Hello northeast Ohio dairy farmers.
With the financial crunch being experienced in the dairy industry, many farms are analyzing every aspect of their business to see where money can be saved.
One area farm managers are examining is their labor efficiency. A variety of research surveys have stated the number one issue facing businesses is finding and keeping good employees.
Many employers would be shocked to learn that good wages and job security are not necessarily the ultimate motivators of employees.
A study conducted by George Mason University showed the top three motivators for employees were interesting work, appreciation and feeling in on things.
Surprisingly, good wages only ranked fifth. It is not unusual for a farming operation to experience a 25 percent turnover rate of employees.
Some turnover is actually good. No one is perfect in hiring employees. Mistakes happen and there are just some employees that you will never be able to motivate to complete job responsibilities efficiently and according to your farm’s operating procedures.
While some employees are busts, it is important for farms to develop strategies to reduce employee turnover.
Turning over employees has several costs. These costs include: separation costs for the former employee, recruiting costs for new employees, interviewing time, administrative work associated with a new hire, training and supervisory time and overtime pay for employees who have to fill in for the departed employee.
There is also a cost for lost production associated with getting a new employee up to speed with their new job.
Sarah Smith, an organization leadership supervisor specialist at Purdue University estimates a loss of $2,000 to the business for each time you have to replace a farm employee.
So, what are some strategies to reduce employee turnover?
– Take time to hire better qualified employees (you get what you pay for).
– Make sure to check references on prospective employees.
– Establish a training protocol for new employees.
– Develop an employee manual.
– Have job expectations clearly defined for employees.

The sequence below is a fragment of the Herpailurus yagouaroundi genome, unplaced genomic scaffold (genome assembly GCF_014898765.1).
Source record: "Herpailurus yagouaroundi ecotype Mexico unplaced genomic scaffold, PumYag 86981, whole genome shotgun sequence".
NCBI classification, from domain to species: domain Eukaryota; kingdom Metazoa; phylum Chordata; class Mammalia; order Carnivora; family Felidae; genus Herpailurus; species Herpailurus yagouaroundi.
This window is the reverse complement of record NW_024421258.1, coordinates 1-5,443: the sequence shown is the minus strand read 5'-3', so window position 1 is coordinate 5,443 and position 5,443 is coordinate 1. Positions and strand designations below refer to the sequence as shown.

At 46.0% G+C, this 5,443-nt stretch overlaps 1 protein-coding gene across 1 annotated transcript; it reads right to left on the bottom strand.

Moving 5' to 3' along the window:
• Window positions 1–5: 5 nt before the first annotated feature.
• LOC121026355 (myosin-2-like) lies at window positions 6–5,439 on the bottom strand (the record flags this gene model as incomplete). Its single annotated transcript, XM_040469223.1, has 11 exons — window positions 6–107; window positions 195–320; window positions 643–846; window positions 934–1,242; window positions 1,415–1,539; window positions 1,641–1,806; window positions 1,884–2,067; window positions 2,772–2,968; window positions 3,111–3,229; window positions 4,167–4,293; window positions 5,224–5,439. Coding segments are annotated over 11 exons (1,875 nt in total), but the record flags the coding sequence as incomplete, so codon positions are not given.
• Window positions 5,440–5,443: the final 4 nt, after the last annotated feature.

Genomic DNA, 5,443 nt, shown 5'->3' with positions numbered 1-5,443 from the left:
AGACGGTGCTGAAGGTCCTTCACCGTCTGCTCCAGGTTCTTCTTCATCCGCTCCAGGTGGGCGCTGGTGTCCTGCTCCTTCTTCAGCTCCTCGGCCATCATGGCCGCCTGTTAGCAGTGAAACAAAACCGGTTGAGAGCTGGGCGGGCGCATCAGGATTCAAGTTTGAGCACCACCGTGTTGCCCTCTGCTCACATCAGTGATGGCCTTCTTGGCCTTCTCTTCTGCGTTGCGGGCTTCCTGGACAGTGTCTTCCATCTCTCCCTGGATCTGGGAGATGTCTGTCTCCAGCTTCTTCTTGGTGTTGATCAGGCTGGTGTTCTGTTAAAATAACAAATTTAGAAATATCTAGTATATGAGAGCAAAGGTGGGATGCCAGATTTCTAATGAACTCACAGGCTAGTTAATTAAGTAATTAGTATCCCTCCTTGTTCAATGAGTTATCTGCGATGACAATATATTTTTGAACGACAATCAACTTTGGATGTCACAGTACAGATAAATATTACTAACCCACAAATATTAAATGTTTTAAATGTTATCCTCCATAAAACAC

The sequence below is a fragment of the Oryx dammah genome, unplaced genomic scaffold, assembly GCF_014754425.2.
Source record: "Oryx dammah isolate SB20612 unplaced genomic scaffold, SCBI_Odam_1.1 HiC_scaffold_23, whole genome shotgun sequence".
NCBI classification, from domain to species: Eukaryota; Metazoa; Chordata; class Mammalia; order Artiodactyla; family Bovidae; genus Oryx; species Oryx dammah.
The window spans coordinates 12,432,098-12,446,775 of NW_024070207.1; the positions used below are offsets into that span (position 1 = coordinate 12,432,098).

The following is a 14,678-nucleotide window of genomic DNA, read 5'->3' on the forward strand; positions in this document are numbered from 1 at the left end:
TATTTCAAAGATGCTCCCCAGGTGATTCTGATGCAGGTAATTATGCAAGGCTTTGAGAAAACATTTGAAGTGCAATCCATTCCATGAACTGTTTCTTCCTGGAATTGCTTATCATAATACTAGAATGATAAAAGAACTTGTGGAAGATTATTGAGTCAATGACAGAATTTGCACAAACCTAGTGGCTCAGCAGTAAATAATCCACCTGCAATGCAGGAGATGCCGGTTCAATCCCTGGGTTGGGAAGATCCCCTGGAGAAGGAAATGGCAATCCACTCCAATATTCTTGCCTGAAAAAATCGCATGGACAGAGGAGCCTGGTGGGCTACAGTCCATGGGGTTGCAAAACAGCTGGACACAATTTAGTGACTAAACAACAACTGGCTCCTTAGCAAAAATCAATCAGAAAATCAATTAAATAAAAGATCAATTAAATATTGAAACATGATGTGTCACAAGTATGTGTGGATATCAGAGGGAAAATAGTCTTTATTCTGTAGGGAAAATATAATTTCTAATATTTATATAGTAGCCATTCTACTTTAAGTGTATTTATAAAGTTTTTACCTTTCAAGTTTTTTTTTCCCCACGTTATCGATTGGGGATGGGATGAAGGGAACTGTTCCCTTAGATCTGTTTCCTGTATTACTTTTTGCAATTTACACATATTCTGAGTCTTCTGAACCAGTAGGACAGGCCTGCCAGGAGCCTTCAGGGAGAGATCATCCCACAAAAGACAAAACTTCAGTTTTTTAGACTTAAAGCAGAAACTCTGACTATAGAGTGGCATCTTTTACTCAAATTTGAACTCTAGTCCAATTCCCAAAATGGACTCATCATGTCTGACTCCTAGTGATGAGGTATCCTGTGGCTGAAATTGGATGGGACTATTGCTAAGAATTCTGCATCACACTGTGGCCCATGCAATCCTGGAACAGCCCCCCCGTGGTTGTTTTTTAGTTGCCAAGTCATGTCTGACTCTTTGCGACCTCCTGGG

– Develop goals with each employee.
– Use a probationary period for all new employees.
– Place employees in jobs they like.
– Have flexible employee compensation programs.
– Give employees an opportunity for time off that fits their personal obligations.
– Hold regular staff meetings to discuss farm issues, goals and operational strategies.
– Several dairy farmers could share one or more relief milkers or seasonal labor.
– Conduct periodic worker satisfaction surveys.
– Have clearly defined grievance policies.
– Conduct exit interviews to determine why employees are leaving.
– Invite your Extension educator or other key farm adviser to complete SWOT (strength, weaknesses, opportunities and threats) analysis of your farm employee management system.
Chuck Schwartau, regional Extension educator in Minnesota shared that having the right employees (family and non-family) has several benefits including: increased operational efficiency; more owner/manager time for marketing, pricing and financial activities; an increased likelihood of completing tasks on time; more efficient use of capital and overhead; increased production for profit; more opportunities for growth; reduced stress and pressure; increased flexibility of time for leisure, health, family activities and a safer work environment created by better trained and skilled workers.
I would encourage you to take time to consider revamping your employee management plan.
Having the right employees, developing a good employee management program and keeping hold of key employees can save you money and help your business run more smoothly.
The OSU Extension dairy team is available to help you in this area. Give us a call at 440-576-9008.